The three disparate narratives come together quite well and leave the reader cheering for a reconciliation between the...

Family relationships and forgiveness converge in this true-life chronicle by novelist Simon (The Magic Touch, 1994) of a year that gave her better understanding of her mentally retarded sister.

Beth Simon has ridden buses for years. Not the way most people do, to get from point A to point B, but “a dozen a day, some for five minutes, others for hours.” When hyper-busy, thirtysomething Rachel comes for a visit, Beth asks for a holiday gift: for one year, several times a month, her sister will ride the buses with her. Reluctantly, Rachel agrees. Over the course of the year, she slowly comes to appreciate Beth’s ingenuity and stops viewing her solely as a burden. The author gracefully avoids sounding preachy or didactic; she reveals herself to be at times supremely frustrated with her sister’s behavior. (“On seventeen buses, over twelve hours, Beth’s talk brims with spite about the brutes she encounters. . . . Her babble is unceasing, booming, and unvarying from bus to bus.”) The real heroes here are the drivers, who include Beth in family outings, visit her in the hospital, encourage her to try new things, provide her with stability and human connections absent in her highly dysfunctional family. Rachel begins to see that her own life consists of nothing but work; she shut out friends and lovers long ago. This realization, along with Beth’s helpful matchmaking (“I wAnt to havE a driver as a BrothEr in law,” she writes), leads to a significant relationship. Rachel’s reflections on her own life are interspersed with memories of a far-from-ideal childhood: undiagnosed depression exacerbated by Beth’s condition toppled their mother, who took up with a violent ex-con after a nasty divorce.

The three disparate narratives come together quite well and leave the reader cheering for a reconciliation between the sisters and the rest of the family.

Pub Date: Aug. 26, 2002

ISBN: 0-618-04599-6

Page Count: 304

Publisher: Houghton Mifflin

Review Posted Online: May 19, 2010

Kirkus Reviews Issue: June 1, 2002


The author's youthfulness helps to assure the inevitable comparison with the Anne Frank diary although over and above the...

Elie Wiesel spent his early years in a small Transylvanian town as one of four children. 

He was the only one of the family to survive what Francois Maurois, in his introduction, calls the "human holocaust" of the persecution of the Jews, which began with the restrictions, the singularization of the yellow star, the enclosure within the ghetto, and went on to the mass deportations to the ovens of Auschwitz and Buchenwald. There are unforgettable and horrifying scenes here in this spare and sombre memoir of this experience of the hanging of a child, of his first farewell with his father who leaves him an inheritance of a knife and a spoon, and of his last goodbye at Buchenwald his father's corpse is already cold let alone the long months of survival under unconscionable conditions.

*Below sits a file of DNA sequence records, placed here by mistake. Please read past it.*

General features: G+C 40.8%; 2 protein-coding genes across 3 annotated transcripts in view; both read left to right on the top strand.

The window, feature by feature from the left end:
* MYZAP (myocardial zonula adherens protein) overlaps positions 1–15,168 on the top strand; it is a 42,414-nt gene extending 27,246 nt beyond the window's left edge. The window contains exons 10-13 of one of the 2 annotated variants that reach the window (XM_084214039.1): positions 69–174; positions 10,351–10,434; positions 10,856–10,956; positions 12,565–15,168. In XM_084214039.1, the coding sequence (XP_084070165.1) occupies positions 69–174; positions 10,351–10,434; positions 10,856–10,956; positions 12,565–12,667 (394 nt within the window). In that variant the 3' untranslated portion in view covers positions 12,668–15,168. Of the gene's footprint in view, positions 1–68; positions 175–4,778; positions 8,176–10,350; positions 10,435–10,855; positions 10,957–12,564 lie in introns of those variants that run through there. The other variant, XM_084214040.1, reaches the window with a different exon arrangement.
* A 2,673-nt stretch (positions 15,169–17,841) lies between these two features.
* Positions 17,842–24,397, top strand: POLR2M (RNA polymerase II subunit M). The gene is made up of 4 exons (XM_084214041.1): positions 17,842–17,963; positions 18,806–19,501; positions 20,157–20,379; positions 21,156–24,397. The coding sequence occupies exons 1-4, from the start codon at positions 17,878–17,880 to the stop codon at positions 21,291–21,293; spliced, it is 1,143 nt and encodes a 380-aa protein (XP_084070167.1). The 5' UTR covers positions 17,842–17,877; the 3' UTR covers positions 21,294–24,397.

The author's youthfulness helps to assure the inevitable comparison with the Anne Frank diary although over and above the sphere of suffering shared, and in this case extended to the death march itself, there is no spiritual or emotional legacy here to offset any reader reluctance.

Pub Date: Jan. 16, 2006

ISBN: 0374500010

Page Count: 120

Publisher: Hill & Wang

Review Posted Online: Oct. 7, 2011

Kirkus Reviews Issue: Jan. 15, 2006



Well-told and admonitory.

Young-rags-to-mature-riches memoir by broker and motivational speaker Gardner.

Born and raised in the Milwaukee ghetto, the author pulled himself up from considerable disadvantage. He was fatherless, and his adored mother wasn’t always around; once, as a child, he spied her at a family funeral accompanied by a prison guard. When beautiful, evanescent Moms was there, Chris also had to deal with Freddie “I ain’t your goddamn daddy!” Triplett, one of the meanest stepfathers in recent literature. Chris did “the dozens” with the homies, boosted a bit and in the course of youthful adventure was raped. His heroes were Miles Davis, James Brown and Muhammad Ali. Meanwhile, at the behest of Moms, he developed a fondness for reading. He joined the Navy and became a medic (preparing badass Marines for proctology), and a proficient lab technician. Moving up in San Francisco, married and then divorced, he sold medical supplies. He was recruited as a trainee at Dean Witter just around the time he became a homeless single father. All his belongings in a shopping cart, Gardner sometimes slept with his young son at the office (apparently undiscovered by the night cleaning crew). The two also frequently bedded down in a public restroom. After Gardner’s talents were finally appreciated by the firm of Bear Stearns, his American Dream became real. He got the cool duds, hot car and fine ladies so coveted from afar back in the day. He even had a meeting with Nelson Mandela. Through it all, he remained a prideful parent. His own no-daddy blues are gone now.

Well-told and admonitory.

Pub Date: June 1, 2006

ISBN: 0-06-074486-3

Page Count: 320

Publisher: Amistad/HarperCollins

Review Posted Online: May 19, 2010

Kirkus Reviews Issue: March 15, 2006

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